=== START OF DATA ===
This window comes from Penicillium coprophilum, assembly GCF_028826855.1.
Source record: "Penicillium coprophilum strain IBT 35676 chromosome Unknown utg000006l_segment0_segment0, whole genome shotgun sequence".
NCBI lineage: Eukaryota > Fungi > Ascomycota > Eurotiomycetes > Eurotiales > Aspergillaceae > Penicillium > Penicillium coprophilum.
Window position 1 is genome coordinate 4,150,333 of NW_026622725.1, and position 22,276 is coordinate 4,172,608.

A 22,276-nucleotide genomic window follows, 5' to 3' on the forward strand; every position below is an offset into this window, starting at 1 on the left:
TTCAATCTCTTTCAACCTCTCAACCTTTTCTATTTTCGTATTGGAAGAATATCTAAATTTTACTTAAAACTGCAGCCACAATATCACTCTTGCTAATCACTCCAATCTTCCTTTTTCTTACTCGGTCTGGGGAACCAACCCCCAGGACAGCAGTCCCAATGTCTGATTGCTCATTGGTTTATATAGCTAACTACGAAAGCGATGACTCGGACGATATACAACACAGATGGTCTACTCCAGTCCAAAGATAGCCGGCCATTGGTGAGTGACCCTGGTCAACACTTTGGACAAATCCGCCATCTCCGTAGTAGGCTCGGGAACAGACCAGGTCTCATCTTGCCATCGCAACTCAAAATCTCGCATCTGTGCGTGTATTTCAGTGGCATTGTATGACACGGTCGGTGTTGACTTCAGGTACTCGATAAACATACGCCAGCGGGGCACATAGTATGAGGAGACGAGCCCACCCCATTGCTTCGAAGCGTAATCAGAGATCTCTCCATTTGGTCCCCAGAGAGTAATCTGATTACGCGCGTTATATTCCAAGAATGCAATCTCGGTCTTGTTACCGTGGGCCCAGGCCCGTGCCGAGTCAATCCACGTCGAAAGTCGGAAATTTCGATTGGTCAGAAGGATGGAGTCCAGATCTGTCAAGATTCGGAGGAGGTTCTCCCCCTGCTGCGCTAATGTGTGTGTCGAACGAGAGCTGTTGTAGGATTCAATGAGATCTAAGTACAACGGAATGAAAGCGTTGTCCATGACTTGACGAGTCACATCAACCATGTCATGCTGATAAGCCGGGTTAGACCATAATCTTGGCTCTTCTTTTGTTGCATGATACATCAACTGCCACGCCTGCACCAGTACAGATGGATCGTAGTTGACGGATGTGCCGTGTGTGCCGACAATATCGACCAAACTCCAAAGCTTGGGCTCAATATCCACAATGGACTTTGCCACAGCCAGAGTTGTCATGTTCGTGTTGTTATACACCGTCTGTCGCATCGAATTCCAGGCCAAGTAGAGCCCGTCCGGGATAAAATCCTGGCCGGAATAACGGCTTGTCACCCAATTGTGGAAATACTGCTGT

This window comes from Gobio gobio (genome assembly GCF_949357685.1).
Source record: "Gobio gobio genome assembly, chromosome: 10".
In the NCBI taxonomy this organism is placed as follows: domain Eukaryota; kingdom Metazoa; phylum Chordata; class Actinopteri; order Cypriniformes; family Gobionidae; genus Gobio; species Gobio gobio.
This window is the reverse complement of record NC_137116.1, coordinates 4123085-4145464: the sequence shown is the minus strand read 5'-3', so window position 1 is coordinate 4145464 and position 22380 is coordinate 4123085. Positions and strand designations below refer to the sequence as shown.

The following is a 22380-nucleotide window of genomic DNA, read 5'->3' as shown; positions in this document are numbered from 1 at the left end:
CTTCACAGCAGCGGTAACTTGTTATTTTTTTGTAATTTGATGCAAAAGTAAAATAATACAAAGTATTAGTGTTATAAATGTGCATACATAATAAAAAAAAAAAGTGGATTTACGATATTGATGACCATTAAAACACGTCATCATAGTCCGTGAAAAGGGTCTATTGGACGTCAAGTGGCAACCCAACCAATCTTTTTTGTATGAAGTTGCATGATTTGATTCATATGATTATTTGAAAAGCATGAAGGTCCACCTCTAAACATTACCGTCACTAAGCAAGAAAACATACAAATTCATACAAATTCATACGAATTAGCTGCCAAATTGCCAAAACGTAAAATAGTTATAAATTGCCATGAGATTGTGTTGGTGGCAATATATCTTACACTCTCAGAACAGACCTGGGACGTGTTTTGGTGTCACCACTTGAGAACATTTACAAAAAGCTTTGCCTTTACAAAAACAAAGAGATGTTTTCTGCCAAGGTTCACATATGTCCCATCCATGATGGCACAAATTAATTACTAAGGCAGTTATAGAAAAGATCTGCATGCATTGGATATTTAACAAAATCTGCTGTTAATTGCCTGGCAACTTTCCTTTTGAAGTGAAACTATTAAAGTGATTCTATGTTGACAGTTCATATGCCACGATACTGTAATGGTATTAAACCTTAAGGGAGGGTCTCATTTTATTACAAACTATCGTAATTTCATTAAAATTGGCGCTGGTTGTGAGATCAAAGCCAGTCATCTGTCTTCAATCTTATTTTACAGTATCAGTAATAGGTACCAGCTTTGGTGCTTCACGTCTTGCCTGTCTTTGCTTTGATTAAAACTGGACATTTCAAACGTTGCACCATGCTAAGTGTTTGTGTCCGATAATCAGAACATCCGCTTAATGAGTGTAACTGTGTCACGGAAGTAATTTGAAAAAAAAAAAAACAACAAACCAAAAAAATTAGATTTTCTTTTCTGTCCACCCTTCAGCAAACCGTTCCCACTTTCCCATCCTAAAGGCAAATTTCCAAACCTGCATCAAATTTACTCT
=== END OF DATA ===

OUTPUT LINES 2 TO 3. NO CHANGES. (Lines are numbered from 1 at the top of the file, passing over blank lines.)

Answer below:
Source record: "Penicillium coprophilum strain IBT 35676 chromosome Unknown utg000006l_segment0_segment0, whole genome shotgun sequence".
NCBI lineage: Eukaryota > Fungi > Ascomycota > Eurotiomycetes > Eurotiales > Aspergillaceae > Penicillium > Penicillium coprophilum.